Chip-Chip had spent a week in Rendsburg, after Esben and I sailed there from Maasholm. The little harbour in Rendsburg was really well protected and the berths small enough to fit our boat. Also, it’s right next to the train station, so no more crazy maneuvers to get there like we had to to get to Maasholm.
We all took the train to Rendsburg on a Friday afternoon, and after stops in Bremen and Hamburg the kids were glued to the train window to have a look at the bridge crossing the Kieler Kanal. And then we were there. It was dark already, and we quickly got the kids to bed – and then we got a cold beer from the marinas restaurant. Really, really nice and quiet evening.
We wanted to get to Brunsbüttel early the next afternoon so we had a change to see the town. So we were up bright and early, leaving at the same time as our neighbors who we had first met in Holtenau before entering the channel, and who were now on their way back to Hamburg. It was a beautiful morning, and as we made our way out to the main channel, Esben and Runa baked our breakfast bread in the Omnia stove top oven.
Sailing in the channel is pretty relaxed, especially on a sunny day like we had, and the kids spent the whole day playing below. Esben and I took turn steering, reading and relaxing, and at some point I went down to bake a cake with the kids.
We had 70 kilometers to go before reaching Brunsbüttel, and we sailed in to the small harbour at around three in the afternoon. There were not too many boats, and we got a nice spot, laying along the dock, with a direct view to the locks and the big cargo ships going through. Unfortunately that meant that we also got to feel the swell from the big ships as they passed us.
It was really warm in Brunsbüttel, so we went for a walk to get ice cream. The locks in Brunsbüttel are much more accessible than in Holtenau, with viewpoints and information for visitors, and even a museum, which we didn’t see.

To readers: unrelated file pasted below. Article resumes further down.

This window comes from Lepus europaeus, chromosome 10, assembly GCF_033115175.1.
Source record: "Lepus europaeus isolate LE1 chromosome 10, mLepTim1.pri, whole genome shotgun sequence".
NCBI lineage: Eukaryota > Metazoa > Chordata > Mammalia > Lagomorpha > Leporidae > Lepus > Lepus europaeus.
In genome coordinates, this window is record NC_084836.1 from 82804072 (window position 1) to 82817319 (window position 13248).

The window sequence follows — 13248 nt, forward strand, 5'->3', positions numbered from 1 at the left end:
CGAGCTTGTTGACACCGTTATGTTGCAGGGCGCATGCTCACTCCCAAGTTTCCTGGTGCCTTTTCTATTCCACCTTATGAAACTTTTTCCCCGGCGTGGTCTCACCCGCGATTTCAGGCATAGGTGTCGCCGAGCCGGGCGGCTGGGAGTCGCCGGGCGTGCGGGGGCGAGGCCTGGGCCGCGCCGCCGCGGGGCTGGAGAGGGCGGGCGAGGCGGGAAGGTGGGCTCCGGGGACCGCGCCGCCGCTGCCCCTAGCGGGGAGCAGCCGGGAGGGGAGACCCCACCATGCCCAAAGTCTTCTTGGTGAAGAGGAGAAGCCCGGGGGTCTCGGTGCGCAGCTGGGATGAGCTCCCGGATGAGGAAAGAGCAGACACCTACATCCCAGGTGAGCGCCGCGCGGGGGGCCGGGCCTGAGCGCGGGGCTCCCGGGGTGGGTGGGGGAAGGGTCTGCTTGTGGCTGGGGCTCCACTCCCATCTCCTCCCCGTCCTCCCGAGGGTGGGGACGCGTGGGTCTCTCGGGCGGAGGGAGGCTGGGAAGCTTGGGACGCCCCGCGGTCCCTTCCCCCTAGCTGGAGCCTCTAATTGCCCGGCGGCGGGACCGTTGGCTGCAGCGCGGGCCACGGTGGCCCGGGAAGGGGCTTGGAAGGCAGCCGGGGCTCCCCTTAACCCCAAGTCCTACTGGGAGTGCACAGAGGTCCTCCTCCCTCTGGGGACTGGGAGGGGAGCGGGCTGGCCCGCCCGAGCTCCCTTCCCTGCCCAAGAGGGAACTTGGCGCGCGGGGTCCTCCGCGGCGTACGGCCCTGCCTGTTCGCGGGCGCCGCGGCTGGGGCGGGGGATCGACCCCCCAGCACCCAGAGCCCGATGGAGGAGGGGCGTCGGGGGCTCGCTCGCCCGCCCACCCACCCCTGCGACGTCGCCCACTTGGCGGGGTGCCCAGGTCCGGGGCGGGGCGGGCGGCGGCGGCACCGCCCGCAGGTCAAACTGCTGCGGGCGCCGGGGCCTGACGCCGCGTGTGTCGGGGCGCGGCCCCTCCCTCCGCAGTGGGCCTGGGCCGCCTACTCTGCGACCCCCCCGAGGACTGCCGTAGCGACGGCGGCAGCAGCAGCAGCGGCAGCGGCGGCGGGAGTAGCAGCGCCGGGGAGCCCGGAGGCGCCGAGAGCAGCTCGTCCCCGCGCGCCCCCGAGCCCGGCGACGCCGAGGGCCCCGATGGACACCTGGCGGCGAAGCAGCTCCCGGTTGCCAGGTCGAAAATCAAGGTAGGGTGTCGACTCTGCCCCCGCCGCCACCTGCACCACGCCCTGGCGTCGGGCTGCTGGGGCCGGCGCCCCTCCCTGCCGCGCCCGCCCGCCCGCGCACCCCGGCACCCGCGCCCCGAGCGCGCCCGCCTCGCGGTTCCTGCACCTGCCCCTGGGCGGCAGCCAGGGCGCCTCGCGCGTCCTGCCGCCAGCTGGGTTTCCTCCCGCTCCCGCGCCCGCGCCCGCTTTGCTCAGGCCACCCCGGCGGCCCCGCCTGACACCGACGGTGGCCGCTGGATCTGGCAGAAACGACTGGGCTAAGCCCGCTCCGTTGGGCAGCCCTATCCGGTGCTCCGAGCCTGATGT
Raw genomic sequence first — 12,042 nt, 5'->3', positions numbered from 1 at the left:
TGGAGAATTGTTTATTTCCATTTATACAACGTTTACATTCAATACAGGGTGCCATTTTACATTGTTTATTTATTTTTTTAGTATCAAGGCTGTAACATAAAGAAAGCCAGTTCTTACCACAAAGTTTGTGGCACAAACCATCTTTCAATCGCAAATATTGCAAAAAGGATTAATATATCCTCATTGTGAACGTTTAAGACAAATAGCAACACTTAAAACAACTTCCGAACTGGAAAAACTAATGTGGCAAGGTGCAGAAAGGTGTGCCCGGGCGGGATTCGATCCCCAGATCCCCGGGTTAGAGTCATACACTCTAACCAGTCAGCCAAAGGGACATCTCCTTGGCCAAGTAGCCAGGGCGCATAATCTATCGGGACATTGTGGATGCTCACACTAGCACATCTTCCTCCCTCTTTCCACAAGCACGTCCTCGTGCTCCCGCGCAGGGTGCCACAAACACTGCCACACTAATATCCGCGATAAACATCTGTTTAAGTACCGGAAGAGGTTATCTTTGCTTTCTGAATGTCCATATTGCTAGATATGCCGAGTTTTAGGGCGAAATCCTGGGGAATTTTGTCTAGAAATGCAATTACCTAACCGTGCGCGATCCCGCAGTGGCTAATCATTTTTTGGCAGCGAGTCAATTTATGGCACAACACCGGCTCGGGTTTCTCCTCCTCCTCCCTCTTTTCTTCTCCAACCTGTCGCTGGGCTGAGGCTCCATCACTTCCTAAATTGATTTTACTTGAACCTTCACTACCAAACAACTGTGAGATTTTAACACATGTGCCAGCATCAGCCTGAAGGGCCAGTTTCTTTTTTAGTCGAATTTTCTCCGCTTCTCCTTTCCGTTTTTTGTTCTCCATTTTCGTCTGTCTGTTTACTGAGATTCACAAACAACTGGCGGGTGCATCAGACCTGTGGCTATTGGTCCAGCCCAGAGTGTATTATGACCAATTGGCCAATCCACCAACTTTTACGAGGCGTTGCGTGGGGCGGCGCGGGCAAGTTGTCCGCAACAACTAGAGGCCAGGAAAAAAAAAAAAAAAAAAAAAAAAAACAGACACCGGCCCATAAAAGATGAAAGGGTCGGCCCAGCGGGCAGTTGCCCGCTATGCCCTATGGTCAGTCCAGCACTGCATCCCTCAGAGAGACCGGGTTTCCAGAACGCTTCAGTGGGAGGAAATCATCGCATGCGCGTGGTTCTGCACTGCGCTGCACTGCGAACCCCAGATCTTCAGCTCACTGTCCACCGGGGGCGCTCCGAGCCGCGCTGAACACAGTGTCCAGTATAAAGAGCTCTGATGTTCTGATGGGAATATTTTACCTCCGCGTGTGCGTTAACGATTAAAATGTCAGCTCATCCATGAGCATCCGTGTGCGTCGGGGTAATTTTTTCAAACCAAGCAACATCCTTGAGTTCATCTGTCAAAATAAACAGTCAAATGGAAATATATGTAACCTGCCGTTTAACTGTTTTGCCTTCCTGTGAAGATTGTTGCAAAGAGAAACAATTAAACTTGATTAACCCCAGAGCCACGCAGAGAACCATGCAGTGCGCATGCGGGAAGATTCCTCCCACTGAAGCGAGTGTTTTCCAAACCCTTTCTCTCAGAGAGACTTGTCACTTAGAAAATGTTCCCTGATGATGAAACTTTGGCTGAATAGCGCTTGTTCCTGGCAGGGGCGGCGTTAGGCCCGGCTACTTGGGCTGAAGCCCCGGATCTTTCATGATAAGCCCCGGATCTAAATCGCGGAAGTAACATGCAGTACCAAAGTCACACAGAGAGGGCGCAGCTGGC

We spent the evening in the cockpit waving to the sailors on the cargo ships that passed right by us. And I couldn’t help but think what would happen if one of them lost control and crashed right into us…
Planning the sail with the tides is new for us, and the Elbe, which we would enter the next day has tidal currents up to around 4 knots. We can sail 5 knots when motoring, so it’s definitely worth taking the direction of the currents into account when leaving. We had the right charts and new that we should be leaving so that we would sail towards Cuxhaven with the outgoing tide and get there around slack tide, when the currents were no longer so strong. But we figured that this plan would get us to Cuxhaven too late, and decided to leave at high tide.
The next morning, we turned the vhf on on the lock channel to follow the communication, and when we heard a sailboat asking when they would be let through, we were quick to get out to join them in the lock. We only just made it as the they started closing the doors of the locks as we sailed in – but at least we didn’t have to wait three hours this time!
This time we could really see the difference in water levels during the locking, but soon the ports opened, and we were let out in the Elbe. We made sure to stay out of the main sailing channel, many big cargo ships were coming through. It was a grey day with the winds against us, so we motored again. It took a while for the currents to really pick up, and as we new we would, we reached the entrance to the harbour of Cuxhaven when the currents were strongest. And of course both a tourist boat and a sailing boat exited the harbour when we wanted to enter. But in the end all was fine and we could hail the bridge that needed to open for us to enter the City Marina.
Once docked inside, we called the harbour master who had already left, and who told us that we could just pay when we came back for the boat. So that was nice. Also, the marina was really protected, so we had a good feeling when we headed for the train station. And it was so nice to have the boat so close to home, just a 45 train ride away – or as it turned out, a taxi ride. The train was cancelled, as it always seems to be when we need it…